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Young People: Alcoholic Drinks

Volume 486: debated on Thursday 15 January 2009

To ask the Secretary of State for Children, Schools and Families what assessment he has made of the effectiveness of the Youth Alcohol Action Plan in meeting its objectives; and if he will make a statement. (247258)

The Youth Alcohol Action Plan (YAAP) published on 2 June 2008 set out a comprehensive approach to address the problems associated with young people's alcohol consumption. The key steps that have already been taken are as follows.

Antisocial behaviour and violent crime related to outdoor drinking by young people is being tackled through the introduction of a number of new initiatives through the Policing and Crime Bill announced in the Queen's Speech in December 2008. Subject to parliamentary approval, this would include the introduction of a new offence of persistently possessing alcohol in a public place by under 18s; increasing the penalty for the offence of consuming alcohol in a designated public place; ensuring that when police confiscate alcohol from under 18s that they also take a record of their name and address and if they are under 16, remove them to a place of safety; and by lowering the age for direction to individuals who represent a risk of disorder powers, so that police can now disperse groups of under 16s.

The Policing and Crime Bill also would introduce a mandatory code for the alcohol retail industry which will include further action to reduce underage sales; and the offence of selling alcohol to children would be changed from on three or more to two or more different occasions. The Home Office has provided funding to encourage greater take-up and acceptance of the proof of age standards scheme.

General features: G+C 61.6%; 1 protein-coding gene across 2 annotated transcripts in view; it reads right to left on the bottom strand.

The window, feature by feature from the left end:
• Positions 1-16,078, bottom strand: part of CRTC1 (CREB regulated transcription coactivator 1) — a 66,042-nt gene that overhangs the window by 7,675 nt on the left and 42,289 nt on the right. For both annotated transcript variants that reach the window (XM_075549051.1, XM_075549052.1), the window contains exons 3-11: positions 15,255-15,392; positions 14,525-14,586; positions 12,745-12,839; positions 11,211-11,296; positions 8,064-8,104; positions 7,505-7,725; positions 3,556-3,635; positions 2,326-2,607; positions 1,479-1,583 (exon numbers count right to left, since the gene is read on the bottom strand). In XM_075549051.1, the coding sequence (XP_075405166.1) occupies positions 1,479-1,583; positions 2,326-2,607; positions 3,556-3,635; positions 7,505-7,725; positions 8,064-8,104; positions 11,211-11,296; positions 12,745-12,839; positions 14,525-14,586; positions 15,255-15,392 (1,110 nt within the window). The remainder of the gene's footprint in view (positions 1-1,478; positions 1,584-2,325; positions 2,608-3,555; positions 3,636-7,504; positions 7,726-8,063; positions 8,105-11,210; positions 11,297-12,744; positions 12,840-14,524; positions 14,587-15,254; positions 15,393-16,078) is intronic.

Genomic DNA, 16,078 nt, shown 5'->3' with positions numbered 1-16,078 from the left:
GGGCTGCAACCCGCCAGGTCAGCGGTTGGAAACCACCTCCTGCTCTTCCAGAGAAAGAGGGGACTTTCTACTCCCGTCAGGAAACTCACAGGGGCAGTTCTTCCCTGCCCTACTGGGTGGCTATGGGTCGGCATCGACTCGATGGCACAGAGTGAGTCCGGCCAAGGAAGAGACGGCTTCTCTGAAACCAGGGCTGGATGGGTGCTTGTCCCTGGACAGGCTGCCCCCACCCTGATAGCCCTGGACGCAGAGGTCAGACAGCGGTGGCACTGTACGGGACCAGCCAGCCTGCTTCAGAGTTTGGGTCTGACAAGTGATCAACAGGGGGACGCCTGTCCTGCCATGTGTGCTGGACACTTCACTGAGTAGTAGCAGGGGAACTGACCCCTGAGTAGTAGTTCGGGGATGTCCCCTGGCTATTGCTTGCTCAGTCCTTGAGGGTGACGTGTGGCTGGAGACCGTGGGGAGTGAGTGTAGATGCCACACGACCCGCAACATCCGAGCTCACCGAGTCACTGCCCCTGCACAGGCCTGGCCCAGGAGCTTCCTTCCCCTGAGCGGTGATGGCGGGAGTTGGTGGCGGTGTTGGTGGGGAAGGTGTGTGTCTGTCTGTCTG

We committed to ensuring that parents were made to be responsible for their children's alcohol related antisocial behaviour, with greater use of acceptable behaviour contracts and parenting contracts. The Home Office will shortly be launching a series of practitioner training workshops to improve the skills of frontline practitioners on the tools and powers at their disposal to tackle alcohol-related harms, which will be followed up by revised guidance to the police, health and children's services in all local areas to strengthen their approach to dealing with young people drinking in public places.

Targeted work on reducing the harm arising from young people's substance misuse, of which alcohol plays a part particularly with vulnerable young people, is being taken forward through actions set out in the drug strategy, “Drugs: Protecting Families and Communities” (published in February 2008). This includes improving the specialist treatment available to those under 18s with substance misuse problems, with alcohol dependency the main factor in over 1/3 of all those currently being helped; ensuring a focus on identifying problems early through children's services, including where a child is affected by parental alcohol misuse; and supporting the most vulnerable young people through targeted youth support and substance misuse workers in all youth offending teams. To target families at risk, family intervention pilots (FIP) have been extended to 500 further families affected by substance misuse including alcohol.

Furthermore, Government have committed to ensuring that young people and their parents are provided with appropriate information to prevent them from suffering from the risks of alcohol use. We will shortly be issuing guidance from the Chief Medical Officer what consists responsible drinking, and we expect to consult with parents and young people on what information and advice they would find useful to their decisions about young people's drinking and to help reduce harms caused by it. We anticipate that consultation on the information and advice will form part of a wider social marketing campaign on young people’s drinking.

A review of drug and alcohol education has taken place and, in response to its recommendations, in October 2008 Government committed to review existing guidance on the subject by September 2009 and to conduct an independent review of how its decision to make PSHE statutory status can be translated into a practical way forward.